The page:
8. anonymous
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    Aug 18th 2013 report

    I agree, this is just nonsense crap. Well not saying the song is crap or anything lol, it's just for fun. Although, it's good for chorus, IMO. I love Queen! And this song too lol. ^^

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  9. anonymous
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    Aug 17th 2013 report

    "Scaramouche" is a character from a book by the same title by Raphael Sabatini. He is kind of like the more familiar" Zoro" who, while a person of noble background, he choses to disguise himself to right perceived " wrongs", usually among the"common" people. Scaramouche enjoys irony. He plays at being a"buffoon", but is really a master swordsman. He remakes himself as his situation dictates, while hiding in plain sight. Perhaps they want Scaramouche to "dance the fandango" over the body of the man about to be executed, because either "justice" was done, or for the irony of something everyone now knows.

  10. anonymous
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    Jun 13th 2013 report

    I'm not sure, but i think I've heard a scaramouche is an Italian figure who makes other people happy, while being sad in his heart.

    K, I think it's a good interpretation. However, I'm not sure if I agree. I think he's going to commit suicide. 'Cause he said: anyway the wind blows doesn't really matter to me. In your interpretation, it's obvious he don't wanna die (k, that's what he said)and he want to escape, etc. But when nothing matters, why in heavens sake does he want to escape? I think, he wants to punish himself for his actions. In the end of the song, you hear a sound, (the last sound), I think that sound used to be a gun. He shot himself.

  11. anonymous
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    Jun 7th 2013 report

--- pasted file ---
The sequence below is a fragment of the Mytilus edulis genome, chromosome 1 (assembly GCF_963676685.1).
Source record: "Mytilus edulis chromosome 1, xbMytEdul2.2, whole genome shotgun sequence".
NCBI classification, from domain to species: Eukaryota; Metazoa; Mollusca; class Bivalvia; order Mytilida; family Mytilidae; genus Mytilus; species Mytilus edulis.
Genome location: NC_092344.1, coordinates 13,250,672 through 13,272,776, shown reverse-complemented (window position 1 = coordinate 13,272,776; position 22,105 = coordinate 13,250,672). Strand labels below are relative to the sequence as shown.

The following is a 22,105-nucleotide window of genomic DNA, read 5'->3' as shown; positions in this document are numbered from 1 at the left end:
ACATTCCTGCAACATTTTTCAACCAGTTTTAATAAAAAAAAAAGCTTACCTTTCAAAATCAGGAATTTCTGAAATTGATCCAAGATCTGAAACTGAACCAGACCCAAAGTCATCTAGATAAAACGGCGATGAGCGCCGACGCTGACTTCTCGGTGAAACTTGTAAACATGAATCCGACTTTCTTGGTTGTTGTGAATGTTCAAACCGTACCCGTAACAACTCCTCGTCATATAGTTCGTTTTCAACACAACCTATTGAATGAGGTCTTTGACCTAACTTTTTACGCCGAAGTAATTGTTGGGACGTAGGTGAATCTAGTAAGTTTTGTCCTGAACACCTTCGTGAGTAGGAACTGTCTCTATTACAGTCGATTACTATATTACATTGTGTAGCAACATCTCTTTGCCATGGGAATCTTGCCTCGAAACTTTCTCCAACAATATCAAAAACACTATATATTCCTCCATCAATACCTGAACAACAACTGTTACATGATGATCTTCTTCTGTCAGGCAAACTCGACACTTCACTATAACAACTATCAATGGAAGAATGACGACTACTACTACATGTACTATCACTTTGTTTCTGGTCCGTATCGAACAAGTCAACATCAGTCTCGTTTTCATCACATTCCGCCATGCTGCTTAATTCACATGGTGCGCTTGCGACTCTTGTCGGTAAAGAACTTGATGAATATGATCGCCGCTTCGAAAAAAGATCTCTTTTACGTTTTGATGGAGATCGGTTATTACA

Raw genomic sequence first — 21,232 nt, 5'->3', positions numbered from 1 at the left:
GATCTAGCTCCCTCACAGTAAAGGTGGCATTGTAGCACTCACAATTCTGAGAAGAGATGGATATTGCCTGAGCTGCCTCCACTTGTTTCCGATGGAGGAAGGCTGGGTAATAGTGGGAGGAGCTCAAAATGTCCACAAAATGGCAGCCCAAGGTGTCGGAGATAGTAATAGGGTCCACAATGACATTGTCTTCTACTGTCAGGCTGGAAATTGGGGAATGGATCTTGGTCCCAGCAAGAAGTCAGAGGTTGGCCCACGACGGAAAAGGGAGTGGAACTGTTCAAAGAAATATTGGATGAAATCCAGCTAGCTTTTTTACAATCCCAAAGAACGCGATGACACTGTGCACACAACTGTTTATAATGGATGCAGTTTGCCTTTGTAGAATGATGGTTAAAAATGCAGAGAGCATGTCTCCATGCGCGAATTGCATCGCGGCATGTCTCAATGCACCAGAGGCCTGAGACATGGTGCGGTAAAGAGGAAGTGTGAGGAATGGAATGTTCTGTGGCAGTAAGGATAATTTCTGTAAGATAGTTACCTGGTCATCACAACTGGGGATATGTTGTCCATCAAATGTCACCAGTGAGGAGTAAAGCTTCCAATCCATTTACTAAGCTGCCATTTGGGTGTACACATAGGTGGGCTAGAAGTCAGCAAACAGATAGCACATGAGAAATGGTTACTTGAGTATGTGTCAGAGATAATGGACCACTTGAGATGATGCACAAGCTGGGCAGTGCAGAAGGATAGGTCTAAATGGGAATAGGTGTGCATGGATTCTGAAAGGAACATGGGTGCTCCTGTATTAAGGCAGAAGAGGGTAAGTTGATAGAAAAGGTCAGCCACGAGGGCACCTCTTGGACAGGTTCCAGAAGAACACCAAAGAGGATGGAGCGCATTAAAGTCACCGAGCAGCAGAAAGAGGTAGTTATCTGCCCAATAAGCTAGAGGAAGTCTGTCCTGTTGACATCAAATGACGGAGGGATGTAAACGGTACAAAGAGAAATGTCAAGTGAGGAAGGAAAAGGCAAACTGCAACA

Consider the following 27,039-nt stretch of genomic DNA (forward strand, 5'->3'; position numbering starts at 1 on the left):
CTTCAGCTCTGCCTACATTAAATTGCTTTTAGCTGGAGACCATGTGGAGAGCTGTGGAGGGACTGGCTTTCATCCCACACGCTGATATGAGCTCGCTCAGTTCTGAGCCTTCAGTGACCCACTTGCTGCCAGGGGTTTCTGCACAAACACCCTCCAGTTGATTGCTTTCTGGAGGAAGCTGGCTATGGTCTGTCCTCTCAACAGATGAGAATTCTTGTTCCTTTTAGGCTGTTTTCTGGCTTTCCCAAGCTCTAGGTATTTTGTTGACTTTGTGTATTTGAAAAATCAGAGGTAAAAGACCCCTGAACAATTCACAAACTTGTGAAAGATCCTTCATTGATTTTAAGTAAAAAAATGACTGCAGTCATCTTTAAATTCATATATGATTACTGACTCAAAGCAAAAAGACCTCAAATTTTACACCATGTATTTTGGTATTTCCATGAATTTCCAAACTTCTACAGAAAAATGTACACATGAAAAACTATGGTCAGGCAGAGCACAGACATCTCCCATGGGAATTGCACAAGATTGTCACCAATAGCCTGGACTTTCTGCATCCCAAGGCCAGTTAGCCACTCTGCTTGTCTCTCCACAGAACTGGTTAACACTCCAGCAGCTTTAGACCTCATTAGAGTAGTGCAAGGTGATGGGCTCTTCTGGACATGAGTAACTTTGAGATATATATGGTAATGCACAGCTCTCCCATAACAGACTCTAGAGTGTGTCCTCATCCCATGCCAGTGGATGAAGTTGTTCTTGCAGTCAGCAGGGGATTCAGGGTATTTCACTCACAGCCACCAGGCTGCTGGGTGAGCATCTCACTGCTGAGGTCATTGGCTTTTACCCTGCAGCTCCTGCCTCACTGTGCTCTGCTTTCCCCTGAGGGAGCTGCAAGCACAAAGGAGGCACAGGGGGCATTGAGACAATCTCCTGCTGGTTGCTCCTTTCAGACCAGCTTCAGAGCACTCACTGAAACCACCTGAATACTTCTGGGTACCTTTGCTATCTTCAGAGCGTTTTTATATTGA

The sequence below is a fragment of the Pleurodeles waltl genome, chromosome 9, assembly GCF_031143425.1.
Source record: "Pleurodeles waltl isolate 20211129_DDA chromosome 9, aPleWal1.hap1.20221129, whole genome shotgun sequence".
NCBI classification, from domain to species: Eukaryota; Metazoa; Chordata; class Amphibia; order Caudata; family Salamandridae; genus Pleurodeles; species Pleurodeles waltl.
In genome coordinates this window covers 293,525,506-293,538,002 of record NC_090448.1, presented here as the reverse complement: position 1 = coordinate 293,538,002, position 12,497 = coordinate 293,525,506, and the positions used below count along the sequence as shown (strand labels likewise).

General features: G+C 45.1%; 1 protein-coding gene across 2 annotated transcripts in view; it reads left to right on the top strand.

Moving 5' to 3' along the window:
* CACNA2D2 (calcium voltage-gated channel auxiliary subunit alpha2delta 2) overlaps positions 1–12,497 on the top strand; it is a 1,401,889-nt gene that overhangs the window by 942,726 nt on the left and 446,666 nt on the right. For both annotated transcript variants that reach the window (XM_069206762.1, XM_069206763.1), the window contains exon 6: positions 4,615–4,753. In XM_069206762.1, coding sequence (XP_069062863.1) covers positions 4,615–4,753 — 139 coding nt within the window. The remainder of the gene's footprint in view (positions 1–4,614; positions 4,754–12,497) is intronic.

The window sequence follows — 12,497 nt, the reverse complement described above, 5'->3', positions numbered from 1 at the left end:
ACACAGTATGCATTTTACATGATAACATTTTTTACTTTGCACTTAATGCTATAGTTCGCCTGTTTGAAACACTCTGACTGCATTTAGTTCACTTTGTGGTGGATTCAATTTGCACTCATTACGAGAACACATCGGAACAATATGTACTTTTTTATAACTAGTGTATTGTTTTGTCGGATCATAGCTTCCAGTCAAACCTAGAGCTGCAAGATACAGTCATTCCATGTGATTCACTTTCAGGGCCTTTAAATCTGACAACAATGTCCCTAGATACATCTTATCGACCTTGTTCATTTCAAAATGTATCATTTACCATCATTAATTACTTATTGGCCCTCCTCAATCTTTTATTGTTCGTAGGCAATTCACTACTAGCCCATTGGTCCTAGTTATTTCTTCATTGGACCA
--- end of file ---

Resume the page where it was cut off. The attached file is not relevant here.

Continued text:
The song is about a man telling the world he is gay. he says mother I killed a man because he no longer sees himself as a man. this is shown again when he says he sees a silhouette of a man. while some may consider these comparisons to be wrong, consider the global opinion on gays when this song was written.

  12. anonymous
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    May 5th 2013 report

    This song is obviously about death and murder. However, there is more than one interpretation. Good Art in any form whether it is a painting, poetry or music should have many interpretations. All art forms should evoke a variety of emotions. Freddie Mercury was an amazing artist and his passion was conveyed through his music.

    IMO this song may not necessarily be about Freddie having contracted and unwittingly spread the HIV virus to others himself, but it could be about the overall process of how it initially unfolded during his time in the gay community. The song illustrates this tragedy to those who understand it.

    "Momma just killed a man put my gun against his head pulled My trigger now he's dead" could be a metaphor for sex that causes death. It does not have to be literal. Just because the public thinks Freddie wasn't suffering from aids at the time the record was released does not mean he wasn't socially aware. Quite possibly Freddie would have been sympathetic toward those suffering from this disease and willing to dedicate a song to their plight.

    The Bohemian Tragedy: HIV.

  13. anonymous
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    Apr 20th 2013 report

    I just listened to this a few moments ago for the very first time and I simply do not understand why people have been freaking out over it for decades. It's aimless and the words put together describe a possible murder but that's just about it. I understand the structure and elements of the song are pretty different--complex, even--but that's technically all. Nothing symbolic or life-changing about it.

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  14. anonymous
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    Apr 17th 2013 report

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  15. anonymous
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    Apr 1st 2013 report

    You've got it all wrong. Yes, he killed a man, but he's already dead. (Hence the "Is this the real life, is this just fantasy".) "No escape from reality" He's facing the fact that he's dead. "Look up to the skies and see, I'm just a poor boy, I need no sympathy" He needs no sympathy because he's dead, and you have to look up to see him in heaven.

    In the second verse he's confessing to his mom in heaven (she's already dead.) about him murdering the man.

    In the third verse he's reflecting on his execution.

    The fourth verse is him trying to be retrived by satin (beezlebub) to go to hell, but the angels give him sympathy (even though he doesn't ask for it) and try to keep him there.

    Fifth verse is him talking to his living family (though they can't hear him) before going to hell.

    Sixth verse he's in hell and saying he doesn't care, because he's pretty much paying for his actions.